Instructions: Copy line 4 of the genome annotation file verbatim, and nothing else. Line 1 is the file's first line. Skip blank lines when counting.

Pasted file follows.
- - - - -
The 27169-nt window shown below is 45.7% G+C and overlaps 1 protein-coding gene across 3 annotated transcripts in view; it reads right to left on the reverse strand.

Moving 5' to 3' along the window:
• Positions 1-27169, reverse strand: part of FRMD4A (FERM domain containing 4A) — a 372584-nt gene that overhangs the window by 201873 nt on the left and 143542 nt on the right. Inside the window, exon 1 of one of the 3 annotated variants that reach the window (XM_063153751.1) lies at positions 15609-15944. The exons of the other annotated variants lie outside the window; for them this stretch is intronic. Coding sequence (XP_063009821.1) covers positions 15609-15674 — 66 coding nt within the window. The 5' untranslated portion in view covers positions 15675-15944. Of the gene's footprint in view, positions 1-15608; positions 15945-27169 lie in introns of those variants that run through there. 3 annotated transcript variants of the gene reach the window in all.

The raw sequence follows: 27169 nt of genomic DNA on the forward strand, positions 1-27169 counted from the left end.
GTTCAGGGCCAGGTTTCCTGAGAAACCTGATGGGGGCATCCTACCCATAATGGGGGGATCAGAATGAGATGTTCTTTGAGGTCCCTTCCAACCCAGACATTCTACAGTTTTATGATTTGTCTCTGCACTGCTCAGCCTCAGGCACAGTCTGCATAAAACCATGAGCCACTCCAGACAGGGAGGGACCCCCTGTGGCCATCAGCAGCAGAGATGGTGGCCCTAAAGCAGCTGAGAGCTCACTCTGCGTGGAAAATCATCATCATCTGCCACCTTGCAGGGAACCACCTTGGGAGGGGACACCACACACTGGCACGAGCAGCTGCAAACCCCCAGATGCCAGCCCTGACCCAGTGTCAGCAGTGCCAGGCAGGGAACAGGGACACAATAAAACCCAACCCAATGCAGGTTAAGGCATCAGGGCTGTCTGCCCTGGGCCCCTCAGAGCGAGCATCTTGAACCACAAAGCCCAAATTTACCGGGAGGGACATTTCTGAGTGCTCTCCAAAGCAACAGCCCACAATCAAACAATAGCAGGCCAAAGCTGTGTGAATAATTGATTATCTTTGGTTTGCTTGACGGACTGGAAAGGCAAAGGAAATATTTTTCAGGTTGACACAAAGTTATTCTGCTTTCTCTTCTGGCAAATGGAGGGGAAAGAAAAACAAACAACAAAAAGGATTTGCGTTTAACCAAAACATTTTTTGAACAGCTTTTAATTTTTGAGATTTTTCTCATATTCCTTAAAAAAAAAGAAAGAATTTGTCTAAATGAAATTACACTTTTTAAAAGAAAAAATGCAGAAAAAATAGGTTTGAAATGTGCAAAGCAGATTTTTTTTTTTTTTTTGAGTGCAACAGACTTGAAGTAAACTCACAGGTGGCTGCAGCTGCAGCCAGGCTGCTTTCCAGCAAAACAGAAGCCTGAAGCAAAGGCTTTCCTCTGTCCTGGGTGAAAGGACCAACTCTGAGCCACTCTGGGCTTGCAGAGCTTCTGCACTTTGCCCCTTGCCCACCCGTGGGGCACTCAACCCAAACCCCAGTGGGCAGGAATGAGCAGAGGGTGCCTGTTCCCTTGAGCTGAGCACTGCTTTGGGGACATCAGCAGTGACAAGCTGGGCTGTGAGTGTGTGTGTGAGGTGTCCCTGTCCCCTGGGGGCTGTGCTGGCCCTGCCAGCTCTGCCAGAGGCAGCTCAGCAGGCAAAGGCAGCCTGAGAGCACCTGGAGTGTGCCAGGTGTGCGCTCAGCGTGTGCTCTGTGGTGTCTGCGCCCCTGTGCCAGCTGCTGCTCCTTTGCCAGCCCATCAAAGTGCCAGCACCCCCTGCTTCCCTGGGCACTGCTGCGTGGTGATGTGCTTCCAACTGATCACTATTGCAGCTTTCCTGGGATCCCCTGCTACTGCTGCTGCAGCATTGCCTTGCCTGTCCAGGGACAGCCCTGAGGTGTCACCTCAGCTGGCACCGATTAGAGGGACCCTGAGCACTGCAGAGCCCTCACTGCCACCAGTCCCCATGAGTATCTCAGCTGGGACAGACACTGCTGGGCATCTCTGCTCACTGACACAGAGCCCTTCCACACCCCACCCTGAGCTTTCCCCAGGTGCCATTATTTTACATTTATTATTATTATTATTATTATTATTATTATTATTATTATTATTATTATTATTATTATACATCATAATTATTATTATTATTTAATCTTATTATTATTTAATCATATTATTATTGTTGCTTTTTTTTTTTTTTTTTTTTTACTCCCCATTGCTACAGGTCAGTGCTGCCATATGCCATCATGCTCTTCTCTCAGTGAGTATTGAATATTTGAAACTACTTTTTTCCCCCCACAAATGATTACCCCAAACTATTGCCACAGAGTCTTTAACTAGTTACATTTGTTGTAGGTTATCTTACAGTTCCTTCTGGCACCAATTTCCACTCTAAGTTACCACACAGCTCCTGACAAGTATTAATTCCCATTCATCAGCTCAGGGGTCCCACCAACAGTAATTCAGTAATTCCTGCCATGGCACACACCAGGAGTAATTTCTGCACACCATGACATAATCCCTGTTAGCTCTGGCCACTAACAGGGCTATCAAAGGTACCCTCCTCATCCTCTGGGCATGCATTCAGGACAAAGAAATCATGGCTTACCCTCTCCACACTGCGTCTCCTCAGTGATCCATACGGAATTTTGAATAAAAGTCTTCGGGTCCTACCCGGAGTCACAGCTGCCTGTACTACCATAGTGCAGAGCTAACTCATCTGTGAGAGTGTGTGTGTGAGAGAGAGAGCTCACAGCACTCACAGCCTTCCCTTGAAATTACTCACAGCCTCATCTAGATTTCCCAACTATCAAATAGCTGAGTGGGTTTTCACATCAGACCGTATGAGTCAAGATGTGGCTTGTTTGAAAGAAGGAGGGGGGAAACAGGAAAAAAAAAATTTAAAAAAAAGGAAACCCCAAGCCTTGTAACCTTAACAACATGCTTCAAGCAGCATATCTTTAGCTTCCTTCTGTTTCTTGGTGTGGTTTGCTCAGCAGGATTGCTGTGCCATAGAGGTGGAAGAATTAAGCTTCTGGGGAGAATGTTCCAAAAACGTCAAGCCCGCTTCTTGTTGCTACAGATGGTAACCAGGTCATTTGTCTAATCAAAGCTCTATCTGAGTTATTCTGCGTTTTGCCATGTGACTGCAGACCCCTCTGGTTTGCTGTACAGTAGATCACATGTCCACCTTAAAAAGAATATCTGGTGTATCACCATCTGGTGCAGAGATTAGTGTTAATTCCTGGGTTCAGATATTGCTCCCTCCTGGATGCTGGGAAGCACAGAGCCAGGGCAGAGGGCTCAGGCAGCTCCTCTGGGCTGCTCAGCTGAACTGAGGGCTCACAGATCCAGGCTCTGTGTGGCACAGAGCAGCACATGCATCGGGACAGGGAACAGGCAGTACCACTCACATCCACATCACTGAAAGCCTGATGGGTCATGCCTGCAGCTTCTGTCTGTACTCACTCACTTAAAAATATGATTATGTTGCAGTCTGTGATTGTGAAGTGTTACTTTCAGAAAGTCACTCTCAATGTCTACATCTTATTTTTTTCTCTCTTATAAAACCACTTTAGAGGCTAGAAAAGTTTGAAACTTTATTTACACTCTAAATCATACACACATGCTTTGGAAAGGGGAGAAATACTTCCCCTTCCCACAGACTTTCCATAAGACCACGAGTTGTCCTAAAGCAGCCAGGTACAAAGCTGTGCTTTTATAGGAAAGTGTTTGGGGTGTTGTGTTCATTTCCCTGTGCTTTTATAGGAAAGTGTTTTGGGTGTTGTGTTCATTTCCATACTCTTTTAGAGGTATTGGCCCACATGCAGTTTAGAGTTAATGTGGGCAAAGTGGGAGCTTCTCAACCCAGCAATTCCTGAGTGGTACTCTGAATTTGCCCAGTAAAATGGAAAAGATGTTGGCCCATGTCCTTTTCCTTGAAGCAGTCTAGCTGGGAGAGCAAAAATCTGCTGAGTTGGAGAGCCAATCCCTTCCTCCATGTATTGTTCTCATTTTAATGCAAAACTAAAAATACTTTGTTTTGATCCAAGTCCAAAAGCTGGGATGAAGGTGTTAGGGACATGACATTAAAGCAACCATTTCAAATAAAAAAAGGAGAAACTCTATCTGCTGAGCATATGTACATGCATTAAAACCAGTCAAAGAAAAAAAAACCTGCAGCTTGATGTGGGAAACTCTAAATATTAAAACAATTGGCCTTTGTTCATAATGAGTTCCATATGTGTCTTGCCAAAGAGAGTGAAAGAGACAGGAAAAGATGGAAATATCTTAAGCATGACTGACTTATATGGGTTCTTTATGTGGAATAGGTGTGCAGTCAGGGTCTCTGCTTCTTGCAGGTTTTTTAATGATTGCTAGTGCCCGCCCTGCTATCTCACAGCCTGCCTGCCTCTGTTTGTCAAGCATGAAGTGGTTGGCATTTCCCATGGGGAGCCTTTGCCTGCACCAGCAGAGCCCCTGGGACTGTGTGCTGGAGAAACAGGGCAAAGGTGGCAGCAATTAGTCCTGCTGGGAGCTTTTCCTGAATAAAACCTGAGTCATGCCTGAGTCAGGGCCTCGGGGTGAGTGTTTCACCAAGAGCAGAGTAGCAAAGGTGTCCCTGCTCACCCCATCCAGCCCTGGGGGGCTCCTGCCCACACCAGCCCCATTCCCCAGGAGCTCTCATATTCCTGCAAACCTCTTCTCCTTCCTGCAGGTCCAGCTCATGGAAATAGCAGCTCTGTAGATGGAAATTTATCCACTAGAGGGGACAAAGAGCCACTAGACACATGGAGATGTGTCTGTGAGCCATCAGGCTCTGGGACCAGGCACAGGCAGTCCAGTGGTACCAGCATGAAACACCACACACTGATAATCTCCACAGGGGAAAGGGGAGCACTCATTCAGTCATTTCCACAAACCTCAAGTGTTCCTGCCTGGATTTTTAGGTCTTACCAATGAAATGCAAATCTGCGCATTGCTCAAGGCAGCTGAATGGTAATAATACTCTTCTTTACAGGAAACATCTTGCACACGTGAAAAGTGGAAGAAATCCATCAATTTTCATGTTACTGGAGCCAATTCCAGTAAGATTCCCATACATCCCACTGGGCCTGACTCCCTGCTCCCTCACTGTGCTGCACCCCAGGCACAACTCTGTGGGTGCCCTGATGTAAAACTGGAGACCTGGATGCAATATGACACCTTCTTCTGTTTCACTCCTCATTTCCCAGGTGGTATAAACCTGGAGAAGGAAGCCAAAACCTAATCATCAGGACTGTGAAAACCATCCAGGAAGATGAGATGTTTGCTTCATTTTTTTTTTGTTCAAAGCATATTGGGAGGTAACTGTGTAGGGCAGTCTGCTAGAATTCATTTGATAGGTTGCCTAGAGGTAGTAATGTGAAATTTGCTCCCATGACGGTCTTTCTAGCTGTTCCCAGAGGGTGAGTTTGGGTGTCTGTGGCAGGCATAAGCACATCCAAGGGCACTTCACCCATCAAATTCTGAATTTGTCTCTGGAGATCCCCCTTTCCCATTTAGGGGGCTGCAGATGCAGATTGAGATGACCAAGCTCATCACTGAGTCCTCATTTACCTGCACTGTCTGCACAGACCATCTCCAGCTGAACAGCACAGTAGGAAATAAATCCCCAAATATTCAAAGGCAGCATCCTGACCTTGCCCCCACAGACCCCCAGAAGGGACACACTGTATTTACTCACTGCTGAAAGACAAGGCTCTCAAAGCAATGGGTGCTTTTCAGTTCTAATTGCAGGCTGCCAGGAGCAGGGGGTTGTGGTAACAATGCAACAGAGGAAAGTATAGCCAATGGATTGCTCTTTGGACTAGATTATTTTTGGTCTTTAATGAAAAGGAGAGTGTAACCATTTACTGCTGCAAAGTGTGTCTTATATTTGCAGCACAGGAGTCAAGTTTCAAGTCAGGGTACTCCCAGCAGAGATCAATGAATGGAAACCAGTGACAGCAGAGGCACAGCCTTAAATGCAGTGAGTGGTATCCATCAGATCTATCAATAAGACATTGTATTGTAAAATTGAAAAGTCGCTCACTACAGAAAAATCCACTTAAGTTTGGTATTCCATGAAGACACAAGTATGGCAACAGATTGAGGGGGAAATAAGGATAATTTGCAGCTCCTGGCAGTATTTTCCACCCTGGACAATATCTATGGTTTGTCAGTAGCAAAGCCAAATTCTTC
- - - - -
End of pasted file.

The raw sequence follows: 27169 nt of genomic DNA on the forward strand, positions 1-27169 counted from the left end.